Trans fats are commonly used in processed foods to improve taste, texture, and shelf life. Artificial trans fats are found in partially hydrogenated oils and in other ingredients, such as refined oils, emulsifiers, flavors and colors. Even those processed foods that say zero trans fats may contain trans fats - due to a loophole in labeling laws (if it has less than .5 grams per serving, then it can be rounded down to zero - thus allowing the incorrect claim of zero trans fats). Eating a variety of processed foods, each containing a little trans fats, easily adds up to eating a significant amount daily.Trans fats in the diet have long been linked to cardiovascular disease, artherosclerosis, obesity, oxidative stress, and inflammation, but now research finds that it is linked to a poorer memory in middle-aged men under the age of 45. From Science Daily:
Higher consumption of dietary trans fatty acids (dTFA), commonly used in processed foods to improve taste, texture and durability, has been linked to worsened memory function in men 45 years old and younger, according to a study.
Researchers evaluated data from 1,018 men and women who were asked to complete a dietary survey and memory test involving word recall. On average, men aged 45 and younger recalled 86 words; however, for each additional gram of trans fats consumed daily, performance dropped by 0.76 words. This translates to an expected 12 fewer words recalled by young men with dTFA intake levels matching the highest observed in the study, compared to otherwise similar men consuming no trans fats.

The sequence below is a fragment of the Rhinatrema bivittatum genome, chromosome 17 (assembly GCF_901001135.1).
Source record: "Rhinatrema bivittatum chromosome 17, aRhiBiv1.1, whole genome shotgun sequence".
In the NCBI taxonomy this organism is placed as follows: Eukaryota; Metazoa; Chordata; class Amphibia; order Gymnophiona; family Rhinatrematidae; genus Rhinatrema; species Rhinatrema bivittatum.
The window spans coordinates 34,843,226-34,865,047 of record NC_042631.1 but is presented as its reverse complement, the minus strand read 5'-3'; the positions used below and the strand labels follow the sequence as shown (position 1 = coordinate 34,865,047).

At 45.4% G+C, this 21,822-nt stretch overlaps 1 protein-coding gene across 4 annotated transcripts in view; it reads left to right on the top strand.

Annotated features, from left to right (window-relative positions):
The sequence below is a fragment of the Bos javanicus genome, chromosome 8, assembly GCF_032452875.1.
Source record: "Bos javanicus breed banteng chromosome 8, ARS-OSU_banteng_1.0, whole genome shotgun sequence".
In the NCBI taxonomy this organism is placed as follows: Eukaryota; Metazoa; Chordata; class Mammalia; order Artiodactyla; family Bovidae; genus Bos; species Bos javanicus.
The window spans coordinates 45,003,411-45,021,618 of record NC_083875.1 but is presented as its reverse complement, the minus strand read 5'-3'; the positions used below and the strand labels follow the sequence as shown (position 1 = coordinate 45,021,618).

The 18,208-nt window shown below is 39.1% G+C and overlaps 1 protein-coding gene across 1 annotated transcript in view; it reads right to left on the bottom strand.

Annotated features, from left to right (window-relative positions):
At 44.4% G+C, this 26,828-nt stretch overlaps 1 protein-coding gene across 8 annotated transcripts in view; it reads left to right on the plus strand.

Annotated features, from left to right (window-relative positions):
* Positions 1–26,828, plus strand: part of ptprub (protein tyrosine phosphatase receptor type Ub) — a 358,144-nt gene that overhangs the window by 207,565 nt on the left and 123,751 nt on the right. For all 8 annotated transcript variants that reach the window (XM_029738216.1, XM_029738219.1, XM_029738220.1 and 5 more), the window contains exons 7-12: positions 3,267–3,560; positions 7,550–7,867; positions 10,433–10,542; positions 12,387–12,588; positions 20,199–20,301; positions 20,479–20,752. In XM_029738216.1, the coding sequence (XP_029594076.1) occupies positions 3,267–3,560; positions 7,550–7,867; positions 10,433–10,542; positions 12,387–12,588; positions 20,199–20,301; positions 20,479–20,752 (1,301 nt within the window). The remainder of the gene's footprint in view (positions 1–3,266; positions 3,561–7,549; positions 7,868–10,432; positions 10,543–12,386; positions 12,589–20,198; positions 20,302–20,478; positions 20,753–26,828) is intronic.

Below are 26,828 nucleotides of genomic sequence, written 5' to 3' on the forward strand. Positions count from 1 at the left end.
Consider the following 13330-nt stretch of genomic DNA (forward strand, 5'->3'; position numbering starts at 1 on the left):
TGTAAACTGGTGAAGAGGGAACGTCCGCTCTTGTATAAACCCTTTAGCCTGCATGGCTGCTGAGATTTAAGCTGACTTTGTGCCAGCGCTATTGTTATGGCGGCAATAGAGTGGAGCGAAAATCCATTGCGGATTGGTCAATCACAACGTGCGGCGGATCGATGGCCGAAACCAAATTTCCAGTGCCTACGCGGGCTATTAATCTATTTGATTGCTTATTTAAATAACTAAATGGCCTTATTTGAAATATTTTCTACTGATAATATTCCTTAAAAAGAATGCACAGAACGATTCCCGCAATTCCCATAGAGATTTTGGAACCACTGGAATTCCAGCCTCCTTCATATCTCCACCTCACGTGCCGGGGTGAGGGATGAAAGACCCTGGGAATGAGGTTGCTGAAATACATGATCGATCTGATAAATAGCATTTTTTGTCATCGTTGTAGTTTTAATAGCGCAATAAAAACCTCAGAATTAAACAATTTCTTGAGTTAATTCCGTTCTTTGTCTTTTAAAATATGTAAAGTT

After adjusting for age, exercise, education, ethnicity and mood, the link between higher dTFA and poorer memory was maintained in men 45 and younger.The study focused predominantly on men because of a small number of women in this age group. However, including women in the analysis did not change the finding, said Golomb. An association of dTFA to word memory was not observed in older populations. Golomb said this is likely due to dietary effects showing more clearly in younger adults. Insults and injuries to the brain accrue with age and add variability to memory scores that can swamp ability to detect diet effects.
Trans fatty acids have been linked to negative effects on lipid profiles, metabolic function, insulin resistance, inflammation and cardiac and general health. In 2013, the United States Food and Drug Administration issued a preliminary determination that trans fats were no longer generally recognized as safe. According to the Centers for Disease Control, reducing dTFA consumption could prevent 10,000 to 20,000 heart attacks and 3,000 to 7,000 coronary heart disease deaths per year in the U.S.